Section 11 of the regulation does not allow a subdivision or development application to be approved if it would result in additional permanent dwellings or public facilities, as defined by the AER, being located within 100 metres of a gas or oil well, unless the AER provides written approval.

The AER expects that subdivision and development authorities attempt to determine whether there are sour gas facilities in the vicinity of the proposed subdivision or development before submitting a referral to the AER. To assist subdivision and development authorities in determining whether a setback referral is required, the AER provides the following guidance.

The AER uses various land use descriptions to apply setback distance requirements for proposed developments close to sour gas facilities. These land use descriptions are based on the number and the type of surface developments proposed. Refer to the next section and the glossary (appendix 1) to determine how the AER applies these land use descriptions in its setback referral process.

Many subdivision and development authorities have tools and resources that can be used to determine whether a proposed development is close to sour gas facilities. Subdivision and development authorities that do not have these resources can contact the AER to obtain a Land Development Information Package (LDIP). Please refer to the section on LDIPs for information on how to request this information.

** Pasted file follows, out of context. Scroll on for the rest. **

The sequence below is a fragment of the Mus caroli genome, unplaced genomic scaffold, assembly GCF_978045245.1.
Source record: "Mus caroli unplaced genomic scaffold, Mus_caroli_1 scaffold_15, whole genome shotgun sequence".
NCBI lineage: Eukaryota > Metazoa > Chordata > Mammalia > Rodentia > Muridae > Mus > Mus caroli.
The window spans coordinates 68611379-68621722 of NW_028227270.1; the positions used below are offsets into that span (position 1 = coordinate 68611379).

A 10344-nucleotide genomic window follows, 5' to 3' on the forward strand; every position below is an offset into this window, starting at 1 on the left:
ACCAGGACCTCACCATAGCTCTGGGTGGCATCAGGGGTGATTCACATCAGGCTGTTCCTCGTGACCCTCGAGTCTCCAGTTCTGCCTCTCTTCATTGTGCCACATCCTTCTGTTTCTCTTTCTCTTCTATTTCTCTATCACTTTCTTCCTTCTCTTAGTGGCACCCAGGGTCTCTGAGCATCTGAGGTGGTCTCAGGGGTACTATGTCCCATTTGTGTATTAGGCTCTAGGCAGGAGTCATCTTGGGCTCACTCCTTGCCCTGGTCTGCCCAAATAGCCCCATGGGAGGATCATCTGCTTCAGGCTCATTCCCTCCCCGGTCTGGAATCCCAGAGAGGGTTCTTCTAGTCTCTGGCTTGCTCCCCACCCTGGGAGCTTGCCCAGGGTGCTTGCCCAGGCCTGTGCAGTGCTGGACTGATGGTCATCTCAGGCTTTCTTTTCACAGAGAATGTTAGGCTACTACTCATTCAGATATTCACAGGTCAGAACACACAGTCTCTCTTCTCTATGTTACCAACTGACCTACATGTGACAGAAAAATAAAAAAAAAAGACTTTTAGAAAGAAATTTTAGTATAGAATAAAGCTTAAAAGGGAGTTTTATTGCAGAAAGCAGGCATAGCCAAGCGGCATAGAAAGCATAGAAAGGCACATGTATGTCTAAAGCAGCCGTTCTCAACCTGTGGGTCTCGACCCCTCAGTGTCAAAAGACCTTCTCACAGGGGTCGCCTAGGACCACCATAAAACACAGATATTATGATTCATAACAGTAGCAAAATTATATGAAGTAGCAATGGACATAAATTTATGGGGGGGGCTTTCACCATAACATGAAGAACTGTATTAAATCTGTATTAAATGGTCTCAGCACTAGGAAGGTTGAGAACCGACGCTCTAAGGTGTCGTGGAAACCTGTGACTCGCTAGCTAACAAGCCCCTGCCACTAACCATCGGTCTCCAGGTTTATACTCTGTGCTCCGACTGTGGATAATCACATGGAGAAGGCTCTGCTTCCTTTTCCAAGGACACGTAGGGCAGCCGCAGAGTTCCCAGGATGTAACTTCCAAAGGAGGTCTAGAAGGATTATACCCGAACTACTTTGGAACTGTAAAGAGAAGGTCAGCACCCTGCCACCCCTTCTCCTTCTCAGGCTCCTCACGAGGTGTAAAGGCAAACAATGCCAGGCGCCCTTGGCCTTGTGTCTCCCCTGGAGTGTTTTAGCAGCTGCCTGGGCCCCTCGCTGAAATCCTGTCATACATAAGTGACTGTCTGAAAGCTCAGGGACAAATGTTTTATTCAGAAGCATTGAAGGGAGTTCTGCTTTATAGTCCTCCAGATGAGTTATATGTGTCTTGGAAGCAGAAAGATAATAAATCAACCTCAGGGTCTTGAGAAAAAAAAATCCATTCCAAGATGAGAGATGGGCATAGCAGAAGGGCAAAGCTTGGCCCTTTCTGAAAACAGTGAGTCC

Determining Whether a Referral to the AER is Required
Subdivision and development applications are only required to be referred to the AER if they meet the following AER land use description criteria (land use descriptions are defined in the attached glossary):

  • Proposed permanent dwelling where sour gas facilities may be found within a 100 metre radius
  • Proposed unrestricted country development where sour gas facilities may be found within
    500 metres
  • Proposed additional development within an urban centre or new urban density development
    located outside an urban centre, or a proposed public facility where sour gas facilities may
    be found within 1500 metres (1.5 kilometres)
The AER does not use the term "permanent overnight accommodation" as is used in the Subdivision and Development Regulation but instead uses "permanent dwelling," defined in the glossary. For the purposes of the regulation, the two terms should be considered synonymous.